German automobile company BMW, in partnership with companies from diverse industry backgrounds, has launched a cobalt pilot project in the Democratic Republic of the Congo (DRC) to improve working conditions for artisanal cobalt miners.

Other stakeholders in the pilot project include chemicals firm BASF SE, South Korean battery maker Samsung SDI, and Samsung Electronics.

The partners have signed a contract with German development agency Deutsche Gesellschaft für Internationale Zusammenarbeit (GIZ) to improve the living conditions of communities based in areas surrounding cobalt mining zones.

DRC is home to the world’s largest known reserves of cobalt, which is used in making batteries that power electric vehicles and phones. The demand for cobalt and lithium is on the rise as carmakers are increasingly focused on launching more environmentally friendly electric models.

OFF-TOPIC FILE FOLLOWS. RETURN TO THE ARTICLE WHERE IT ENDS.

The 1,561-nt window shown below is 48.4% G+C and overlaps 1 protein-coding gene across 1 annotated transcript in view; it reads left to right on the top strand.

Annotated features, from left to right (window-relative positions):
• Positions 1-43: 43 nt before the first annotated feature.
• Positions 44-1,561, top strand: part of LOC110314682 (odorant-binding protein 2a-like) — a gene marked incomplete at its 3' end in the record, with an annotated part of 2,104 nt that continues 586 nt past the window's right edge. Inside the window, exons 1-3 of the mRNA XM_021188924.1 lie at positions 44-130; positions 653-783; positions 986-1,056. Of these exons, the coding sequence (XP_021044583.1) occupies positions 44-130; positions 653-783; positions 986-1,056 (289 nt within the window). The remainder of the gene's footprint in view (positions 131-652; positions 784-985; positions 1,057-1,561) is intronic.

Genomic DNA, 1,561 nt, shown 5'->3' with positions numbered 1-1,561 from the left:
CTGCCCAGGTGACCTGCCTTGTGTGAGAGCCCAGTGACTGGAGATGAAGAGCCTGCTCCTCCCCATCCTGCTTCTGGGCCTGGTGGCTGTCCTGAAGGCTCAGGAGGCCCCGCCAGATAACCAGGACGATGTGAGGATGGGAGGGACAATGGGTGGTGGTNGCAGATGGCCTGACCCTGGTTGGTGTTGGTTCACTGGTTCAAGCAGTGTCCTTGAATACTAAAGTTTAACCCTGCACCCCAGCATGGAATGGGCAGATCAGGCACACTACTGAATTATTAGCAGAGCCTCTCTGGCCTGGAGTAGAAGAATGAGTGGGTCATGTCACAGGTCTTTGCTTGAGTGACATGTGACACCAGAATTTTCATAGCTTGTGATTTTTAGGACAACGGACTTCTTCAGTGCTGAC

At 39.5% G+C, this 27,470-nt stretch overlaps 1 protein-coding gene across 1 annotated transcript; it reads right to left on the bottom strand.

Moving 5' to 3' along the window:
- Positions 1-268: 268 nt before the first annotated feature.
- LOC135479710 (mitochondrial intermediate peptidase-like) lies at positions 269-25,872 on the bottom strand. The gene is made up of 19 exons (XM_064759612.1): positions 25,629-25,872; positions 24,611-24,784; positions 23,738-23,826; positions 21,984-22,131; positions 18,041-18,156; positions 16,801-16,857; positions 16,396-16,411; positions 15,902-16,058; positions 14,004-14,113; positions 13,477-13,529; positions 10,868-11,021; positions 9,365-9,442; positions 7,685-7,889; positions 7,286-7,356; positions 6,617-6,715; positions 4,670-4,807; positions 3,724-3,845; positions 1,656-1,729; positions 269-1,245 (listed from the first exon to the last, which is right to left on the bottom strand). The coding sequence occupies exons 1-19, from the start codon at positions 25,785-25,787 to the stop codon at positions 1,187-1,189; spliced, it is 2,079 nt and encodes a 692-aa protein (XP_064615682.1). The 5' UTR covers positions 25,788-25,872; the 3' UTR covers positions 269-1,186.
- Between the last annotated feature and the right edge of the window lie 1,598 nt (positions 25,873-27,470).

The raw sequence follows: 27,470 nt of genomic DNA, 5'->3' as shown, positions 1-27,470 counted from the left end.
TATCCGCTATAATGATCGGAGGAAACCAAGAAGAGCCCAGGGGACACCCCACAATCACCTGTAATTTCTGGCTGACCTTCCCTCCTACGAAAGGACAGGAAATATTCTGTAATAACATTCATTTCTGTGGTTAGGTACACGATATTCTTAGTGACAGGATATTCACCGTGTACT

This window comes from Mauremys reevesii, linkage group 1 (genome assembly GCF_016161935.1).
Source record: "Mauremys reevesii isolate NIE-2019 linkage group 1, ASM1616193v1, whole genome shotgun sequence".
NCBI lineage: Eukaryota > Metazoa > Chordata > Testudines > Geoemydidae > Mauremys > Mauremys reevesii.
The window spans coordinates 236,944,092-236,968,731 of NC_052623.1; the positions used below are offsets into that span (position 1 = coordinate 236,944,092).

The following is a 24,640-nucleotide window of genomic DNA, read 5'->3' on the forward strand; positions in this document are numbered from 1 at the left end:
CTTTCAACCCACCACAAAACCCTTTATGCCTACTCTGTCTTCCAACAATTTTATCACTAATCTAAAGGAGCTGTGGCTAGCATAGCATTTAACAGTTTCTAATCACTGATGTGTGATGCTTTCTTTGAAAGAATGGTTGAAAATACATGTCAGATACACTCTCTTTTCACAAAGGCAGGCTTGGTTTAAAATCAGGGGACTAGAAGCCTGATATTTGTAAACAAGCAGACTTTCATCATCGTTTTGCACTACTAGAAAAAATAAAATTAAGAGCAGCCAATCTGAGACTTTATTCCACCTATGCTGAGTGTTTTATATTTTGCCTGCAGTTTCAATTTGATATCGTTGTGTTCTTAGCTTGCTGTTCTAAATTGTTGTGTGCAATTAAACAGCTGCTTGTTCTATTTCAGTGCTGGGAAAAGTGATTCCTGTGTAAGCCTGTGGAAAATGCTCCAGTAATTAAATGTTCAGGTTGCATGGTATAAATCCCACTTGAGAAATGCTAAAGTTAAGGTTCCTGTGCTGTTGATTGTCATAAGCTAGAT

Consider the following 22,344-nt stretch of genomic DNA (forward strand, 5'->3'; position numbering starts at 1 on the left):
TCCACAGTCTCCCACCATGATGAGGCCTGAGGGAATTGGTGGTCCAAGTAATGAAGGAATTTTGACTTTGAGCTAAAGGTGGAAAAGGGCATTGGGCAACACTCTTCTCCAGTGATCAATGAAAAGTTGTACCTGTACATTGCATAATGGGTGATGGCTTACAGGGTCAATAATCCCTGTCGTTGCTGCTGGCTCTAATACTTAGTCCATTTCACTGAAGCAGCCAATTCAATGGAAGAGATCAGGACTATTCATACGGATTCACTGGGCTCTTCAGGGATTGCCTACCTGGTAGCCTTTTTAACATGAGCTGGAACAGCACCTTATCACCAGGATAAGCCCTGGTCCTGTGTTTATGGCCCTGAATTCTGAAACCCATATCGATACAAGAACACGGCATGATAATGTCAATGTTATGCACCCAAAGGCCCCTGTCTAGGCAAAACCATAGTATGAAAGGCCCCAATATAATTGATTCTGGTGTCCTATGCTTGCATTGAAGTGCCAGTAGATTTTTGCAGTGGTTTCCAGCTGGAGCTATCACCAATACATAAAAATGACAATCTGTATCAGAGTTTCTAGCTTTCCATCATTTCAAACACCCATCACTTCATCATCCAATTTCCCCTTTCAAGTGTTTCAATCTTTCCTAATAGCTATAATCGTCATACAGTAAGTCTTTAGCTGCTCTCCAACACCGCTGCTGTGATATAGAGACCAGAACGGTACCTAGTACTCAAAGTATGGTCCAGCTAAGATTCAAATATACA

Between 80% and 85% of the country’s cobalt production comes from industrial mining, while around 15% of the production is contributed by artisanal mines.

The partnership aims to address the challenges associated with artisanal cobalt mining in the areas of environment, health and safety, and human rights.

According to BMW, the scope of the project will cover one pilot mine within the next three years.

“These measures could then be scaled up to other legal artisanal mine sites and enhance systemic challenges.”

None of the partners in the joint project will operate the mine; it will be operated by a local cooperative. The objective of the project is to identify workable solutions that improve working conditions at the mining site.

In a statement, BMW said: “If proven effective, these measures could then be scaled up to other legal artisanal mine sites and enhance systemic challenges in the longer run.”

Prior to the launch of the pilot project, a feasibility study was jointly conducted by GIZ and BMW.